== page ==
Difference between Anaerobic and Aerobic training

Our runs can be classified as anaerobic or aerobic. There is only a small difference in spelling, but the difference in training intensity and energy supply is enormous.

With or without O2

The terms anaerobic and aerobic are based on the usage of air, or more specifically: oxygen. Aerobic roughly means “with oxygen” while anaerobic means “without oxygen”. In practice, it actually never happens that exercise is 100% anaerobic or aerobic. You will mostly experience a combination of both. But in most cases, one of the two will dominate and therefore have a completely different effect on you.

What’s the difference?

The main difference between anaerobic or aerobic training is linked to how quickly the needed energy is produced,  and how long the energy resource will last. For a 60 meters sprint, an athlete will rapidly need high amounts of energy, for just a few seconds.  Whilst for a marathon, an athlete will need to maintain his energy levels for a longer duration.  Most athletes will perform both anaerobic as aerobic training sessions as they will have their own characteristics and advantages.

Anaerobic training

Anaerobic trainings are high-intensity workouts that are of short duration, such as strength training, skipping rope, or sprints and intervals. Heart Rates will rise quickly. Our body has to produce energy rapidly for a short period of time. An anaerobic action comes a bit like a surprise: our muscles suddenly have to switch to full power. Because of this immediate action, there isn’t enough time, to provide our muscles with extra oxygen. Not even when we breathe at high frequency. That’s why we can only sustain this activity for a relatively short period of time.

Rapid energy supply for Anaerobic training

Carbohydrates can be rapidly converted into high peaks of energy. During anaerobic exercise, our body depletes the glycogen (blood sugar) that is stored in our muscle cells, to supply our muscles with a sudden high demand for energy. That’s why we can sustain this type of short, high-intensive effort for no more than ninety seconds. We simply cannot run at maximum pace for a very long time.

 

Aerobic training

Aerobic trainings are low-moderate intensity workouts that are usually of long duration. For example, walking, jogging, and long-distance cycling or swimming at low-medium heart rates. In this case, our breathing frequency is lower than during high-impact training.  Because of that, there will be enough time to produce energy in the muscles with the help of oxygen. Aerobic workouts can be maintained much longer than an anaerobic exercise.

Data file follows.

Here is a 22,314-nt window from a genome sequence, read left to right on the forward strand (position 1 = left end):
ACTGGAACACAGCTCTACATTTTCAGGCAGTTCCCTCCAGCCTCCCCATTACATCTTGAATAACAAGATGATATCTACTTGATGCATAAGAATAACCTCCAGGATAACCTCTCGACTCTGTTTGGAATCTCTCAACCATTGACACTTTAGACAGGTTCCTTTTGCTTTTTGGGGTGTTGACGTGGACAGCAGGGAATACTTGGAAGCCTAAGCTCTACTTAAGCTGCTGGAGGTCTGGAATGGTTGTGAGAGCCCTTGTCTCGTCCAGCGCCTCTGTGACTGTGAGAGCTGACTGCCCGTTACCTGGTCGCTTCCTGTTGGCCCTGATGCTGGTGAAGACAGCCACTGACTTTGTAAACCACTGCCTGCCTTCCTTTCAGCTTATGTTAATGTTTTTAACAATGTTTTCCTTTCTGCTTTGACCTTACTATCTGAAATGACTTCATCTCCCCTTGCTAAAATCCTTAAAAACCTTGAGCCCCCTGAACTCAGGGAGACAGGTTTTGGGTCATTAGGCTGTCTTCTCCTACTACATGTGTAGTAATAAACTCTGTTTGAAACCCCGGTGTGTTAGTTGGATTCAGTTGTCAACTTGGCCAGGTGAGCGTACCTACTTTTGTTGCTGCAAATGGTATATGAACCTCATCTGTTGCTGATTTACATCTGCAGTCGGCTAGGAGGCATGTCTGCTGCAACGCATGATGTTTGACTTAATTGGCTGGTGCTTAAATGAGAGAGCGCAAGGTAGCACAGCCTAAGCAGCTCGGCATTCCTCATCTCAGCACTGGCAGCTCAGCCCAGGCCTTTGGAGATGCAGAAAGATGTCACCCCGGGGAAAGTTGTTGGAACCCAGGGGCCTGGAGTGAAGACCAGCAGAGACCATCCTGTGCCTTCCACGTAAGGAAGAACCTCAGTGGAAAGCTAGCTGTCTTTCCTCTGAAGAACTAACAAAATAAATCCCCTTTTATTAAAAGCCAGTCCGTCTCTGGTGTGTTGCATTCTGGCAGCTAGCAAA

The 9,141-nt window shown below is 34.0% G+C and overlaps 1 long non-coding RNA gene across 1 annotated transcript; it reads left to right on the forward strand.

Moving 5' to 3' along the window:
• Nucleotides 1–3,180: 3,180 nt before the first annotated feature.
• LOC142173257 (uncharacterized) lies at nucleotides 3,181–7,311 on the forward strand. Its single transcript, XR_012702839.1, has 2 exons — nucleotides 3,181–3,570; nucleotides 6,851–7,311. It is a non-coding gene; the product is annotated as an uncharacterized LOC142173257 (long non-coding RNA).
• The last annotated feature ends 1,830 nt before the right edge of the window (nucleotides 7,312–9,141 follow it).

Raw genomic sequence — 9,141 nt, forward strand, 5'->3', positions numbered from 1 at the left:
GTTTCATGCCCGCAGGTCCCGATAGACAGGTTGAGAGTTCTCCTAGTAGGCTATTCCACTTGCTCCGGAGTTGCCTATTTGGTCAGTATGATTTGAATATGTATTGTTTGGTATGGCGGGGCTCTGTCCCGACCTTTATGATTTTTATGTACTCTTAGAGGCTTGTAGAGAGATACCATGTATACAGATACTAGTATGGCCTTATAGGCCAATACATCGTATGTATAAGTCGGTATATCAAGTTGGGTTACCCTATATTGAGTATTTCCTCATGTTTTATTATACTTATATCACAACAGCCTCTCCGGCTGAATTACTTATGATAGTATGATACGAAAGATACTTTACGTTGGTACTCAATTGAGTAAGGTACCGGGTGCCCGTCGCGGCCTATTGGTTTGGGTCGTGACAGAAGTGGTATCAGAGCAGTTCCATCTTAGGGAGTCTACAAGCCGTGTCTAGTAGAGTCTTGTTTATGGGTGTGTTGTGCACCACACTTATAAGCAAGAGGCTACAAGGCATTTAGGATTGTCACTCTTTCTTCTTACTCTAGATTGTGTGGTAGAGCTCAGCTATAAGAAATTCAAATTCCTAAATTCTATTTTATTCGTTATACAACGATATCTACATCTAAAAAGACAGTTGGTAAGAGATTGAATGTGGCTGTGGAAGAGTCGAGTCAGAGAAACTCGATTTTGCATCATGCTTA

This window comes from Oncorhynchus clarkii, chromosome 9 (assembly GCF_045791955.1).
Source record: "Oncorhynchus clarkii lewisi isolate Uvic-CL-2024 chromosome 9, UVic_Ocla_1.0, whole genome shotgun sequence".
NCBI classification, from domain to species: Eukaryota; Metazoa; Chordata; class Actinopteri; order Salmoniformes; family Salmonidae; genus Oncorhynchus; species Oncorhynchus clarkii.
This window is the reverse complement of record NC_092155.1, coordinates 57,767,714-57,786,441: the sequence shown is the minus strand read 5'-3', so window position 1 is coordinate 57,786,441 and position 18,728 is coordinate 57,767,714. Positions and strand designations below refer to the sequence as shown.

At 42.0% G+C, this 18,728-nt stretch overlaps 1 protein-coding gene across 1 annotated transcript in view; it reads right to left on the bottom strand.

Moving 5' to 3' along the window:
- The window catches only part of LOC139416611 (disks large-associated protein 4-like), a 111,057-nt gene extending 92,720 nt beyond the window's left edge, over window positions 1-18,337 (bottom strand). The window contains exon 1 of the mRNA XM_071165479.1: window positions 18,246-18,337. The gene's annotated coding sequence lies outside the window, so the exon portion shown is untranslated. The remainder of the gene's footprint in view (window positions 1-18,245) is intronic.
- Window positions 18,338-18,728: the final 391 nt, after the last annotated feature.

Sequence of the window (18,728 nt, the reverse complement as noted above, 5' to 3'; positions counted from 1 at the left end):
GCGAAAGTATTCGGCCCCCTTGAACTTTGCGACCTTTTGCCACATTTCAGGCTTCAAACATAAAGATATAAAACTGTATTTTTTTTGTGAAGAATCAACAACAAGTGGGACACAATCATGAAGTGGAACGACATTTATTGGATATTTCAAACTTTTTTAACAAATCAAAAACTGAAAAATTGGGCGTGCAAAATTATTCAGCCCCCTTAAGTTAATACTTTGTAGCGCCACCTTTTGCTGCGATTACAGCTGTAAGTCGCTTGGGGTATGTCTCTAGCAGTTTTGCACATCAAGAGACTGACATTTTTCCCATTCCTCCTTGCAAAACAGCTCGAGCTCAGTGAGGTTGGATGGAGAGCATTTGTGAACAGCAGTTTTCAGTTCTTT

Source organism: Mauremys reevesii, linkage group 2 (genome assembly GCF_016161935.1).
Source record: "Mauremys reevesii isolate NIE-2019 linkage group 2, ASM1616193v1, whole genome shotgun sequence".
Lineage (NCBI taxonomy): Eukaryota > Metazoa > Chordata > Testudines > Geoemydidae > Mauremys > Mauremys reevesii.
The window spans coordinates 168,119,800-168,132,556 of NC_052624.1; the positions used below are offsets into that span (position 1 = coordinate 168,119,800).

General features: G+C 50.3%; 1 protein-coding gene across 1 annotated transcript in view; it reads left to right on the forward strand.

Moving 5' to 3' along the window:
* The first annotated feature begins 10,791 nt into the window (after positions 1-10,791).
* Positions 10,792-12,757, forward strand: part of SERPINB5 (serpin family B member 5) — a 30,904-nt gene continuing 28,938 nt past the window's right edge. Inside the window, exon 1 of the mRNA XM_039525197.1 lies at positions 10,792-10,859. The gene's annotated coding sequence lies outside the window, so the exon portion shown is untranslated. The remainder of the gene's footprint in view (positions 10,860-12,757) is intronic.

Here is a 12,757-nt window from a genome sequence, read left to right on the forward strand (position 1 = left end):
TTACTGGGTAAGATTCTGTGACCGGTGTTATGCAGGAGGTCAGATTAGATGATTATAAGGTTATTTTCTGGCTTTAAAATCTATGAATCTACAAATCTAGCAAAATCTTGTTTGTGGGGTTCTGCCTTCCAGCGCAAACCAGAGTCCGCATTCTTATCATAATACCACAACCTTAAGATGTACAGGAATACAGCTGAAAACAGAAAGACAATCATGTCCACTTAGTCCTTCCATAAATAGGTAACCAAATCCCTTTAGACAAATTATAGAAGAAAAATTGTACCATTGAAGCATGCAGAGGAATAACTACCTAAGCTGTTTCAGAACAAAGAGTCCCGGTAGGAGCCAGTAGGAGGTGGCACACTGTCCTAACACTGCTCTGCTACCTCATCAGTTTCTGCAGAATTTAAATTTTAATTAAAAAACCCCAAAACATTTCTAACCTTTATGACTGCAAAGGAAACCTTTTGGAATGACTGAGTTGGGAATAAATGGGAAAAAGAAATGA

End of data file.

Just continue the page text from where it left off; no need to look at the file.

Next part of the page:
Long-term energy for Aerobic training

During aerobic exercise, the energy requirement is less immediate, compared to anaerobic activities. Our metabolism and “energy system” can use oxygen.  And not only the glycogen (stored sugars in our muscles) will be used to produce energy, but also stored body fat. The biggest advantage of aerobic training is that we can sustain it longer.  Energy production by using fats may be slower, but it is much more energy-efficient.

Benefits

Both types of workouts (aerobic and anaerobic) have pros and cons. Aerobic training improves our heart and lung function and increases our fitness and endurance.  It also speeds up our metabolism and maintains our energy levels

Anaerobic workouts will also benefit your fitness level and heart and lung function. It builds muscle power and improves speed. Before doing high-impact training, it is recommendable to have a basic fitness level because it can be very intensive for your muscles.

(An)aerobic Threshold turning point

The (an)aerobic threshold turning point is where the level of lactate in the blood first starts to rise. The heart rates become at a high level, and the aerobic system can no longer keep up with the body’s energy demand. It is the level of effort when your metabolic system changes the energy production: from aerobically (with oxygen) to anaerobically (without oxygen).  

Finding balance

To prevent injuries or other physical complaints, it’s important to find the right balance between both types of training and gradually build up. Proper breathing techniques may be helpful to make our aerobic workouts even more effective. Additionally, it is important to have our body fuelled up well for the type of workout you have planned.

I hope this article was useful to you. Should you have any further questions, please send me an e-mail at angelique@morefun2run.com or leave the comment below and I will get back to you. If you liked this post, don’t forget to share. Thanks!

 

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